Beginning farmers are invited to attend a series of workshops to learn how to raise pastured and free-range poultry from UC Cooperative Extension specialists, poultry farmers and other experts. The first five workshops are three-hour long evening courses (4:30 p.m. to 7:30 p.m. PST) in January and February 2019. In addition to typical in-person workshops, the training will be available as online webinars to accommodate people nationwide who are unable travel to Davis.
“These workshops are designed for farmers who are interested in learning about all aspects of commercial pastured/free range poultry including diseases, husbandry, pasture management, marketing and welfare,” said Maurice Pitesky, UC Cooperative Extension poultry specialist in the School of Veterinary Medicine at UC Davis. “We are incorporating roundtable discussions with farmers so we can discuss challenges and opportunities for free-range and pastured farmers.”
The workshops cost $15 per day for in-person workshops and $5 per day for the webinars. For participants who register for all five in-person workshops, the fee is discounted to $60.
Each of the three-hour workshops cover a different aspect of beginning pastured and free-range poultry farming and include talks from various experts. Light refreshments will be provided for participants attending at the UC Davis campus.
If you are unable to join in person, consider signing up for the webinar version of the course for $5 per day. You will be provided a link to join and participate in real time via Zoom video conference.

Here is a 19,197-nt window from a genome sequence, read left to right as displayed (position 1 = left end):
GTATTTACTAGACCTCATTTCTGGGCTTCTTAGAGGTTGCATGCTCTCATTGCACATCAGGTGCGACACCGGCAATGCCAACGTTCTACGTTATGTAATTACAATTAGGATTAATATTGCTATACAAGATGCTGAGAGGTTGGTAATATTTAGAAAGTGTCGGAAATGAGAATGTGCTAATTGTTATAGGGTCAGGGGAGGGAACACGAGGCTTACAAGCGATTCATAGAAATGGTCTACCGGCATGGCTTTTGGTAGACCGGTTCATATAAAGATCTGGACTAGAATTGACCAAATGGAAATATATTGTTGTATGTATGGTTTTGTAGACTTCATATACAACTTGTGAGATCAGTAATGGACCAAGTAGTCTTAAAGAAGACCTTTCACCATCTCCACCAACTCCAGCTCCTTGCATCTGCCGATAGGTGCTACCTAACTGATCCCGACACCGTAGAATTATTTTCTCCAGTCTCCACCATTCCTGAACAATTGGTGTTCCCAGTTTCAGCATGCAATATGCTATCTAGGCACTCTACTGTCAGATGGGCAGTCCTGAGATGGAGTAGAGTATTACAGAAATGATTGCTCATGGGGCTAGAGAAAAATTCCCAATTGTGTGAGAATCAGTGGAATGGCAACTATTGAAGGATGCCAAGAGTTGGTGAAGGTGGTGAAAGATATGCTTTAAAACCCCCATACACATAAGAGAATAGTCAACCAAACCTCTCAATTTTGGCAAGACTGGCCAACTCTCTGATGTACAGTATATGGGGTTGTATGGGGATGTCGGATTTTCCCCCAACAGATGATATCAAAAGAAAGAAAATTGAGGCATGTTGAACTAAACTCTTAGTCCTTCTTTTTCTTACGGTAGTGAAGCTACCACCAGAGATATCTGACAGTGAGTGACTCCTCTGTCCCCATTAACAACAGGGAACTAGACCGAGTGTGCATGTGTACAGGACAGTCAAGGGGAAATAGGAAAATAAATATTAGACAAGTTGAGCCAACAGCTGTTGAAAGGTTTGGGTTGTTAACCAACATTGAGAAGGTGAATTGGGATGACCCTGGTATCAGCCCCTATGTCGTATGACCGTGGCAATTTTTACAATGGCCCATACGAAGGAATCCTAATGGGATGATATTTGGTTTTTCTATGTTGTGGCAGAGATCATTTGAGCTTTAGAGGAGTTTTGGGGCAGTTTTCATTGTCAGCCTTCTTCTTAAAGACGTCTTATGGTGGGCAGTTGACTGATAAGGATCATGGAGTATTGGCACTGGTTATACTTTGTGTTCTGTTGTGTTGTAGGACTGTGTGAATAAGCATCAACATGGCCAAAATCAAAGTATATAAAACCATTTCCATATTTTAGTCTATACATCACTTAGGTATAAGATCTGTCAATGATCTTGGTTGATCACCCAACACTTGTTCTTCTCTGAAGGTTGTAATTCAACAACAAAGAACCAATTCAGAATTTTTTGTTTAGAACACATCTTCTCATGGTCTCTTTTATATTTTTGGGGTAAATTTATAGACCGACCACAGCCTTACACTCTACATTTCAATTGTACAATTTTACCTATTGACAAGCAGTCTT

For more information and to register for the workshops, visit http://ucanr.edu/beginpoultryfarmworkshop2019.
The training is supported by the UC Davis School of Veterinary Medicine Extension's USDA Beginning Farmer and Rancher Development Program grant.
To reduce potential exposure to avian influenza, a new interactive website is now available to help California poultry producers, backyard poultry enthusiasts, regulators and risk managers assess the locations of waterfowl relative to poultry farms in the Central Valley.
While not all waterfowl carry avian influenza, the migratory birds are the primary reservoir of the virus that kills chickens, turkeys and other birds and can take an economic toll on the poultry industry. During an outbreak of a highly pathogenic strain of avian influenza in 2014-15, nearly 50 million birds had to be killed to contain the disease in the United States.
“Avian influenza is such a devastating disease, in an abundance of caution, we want to limit any interaction between waterfowl and domestic poultry,” said Maurice Pitesky, UC Cooperative Extension poultry specialist.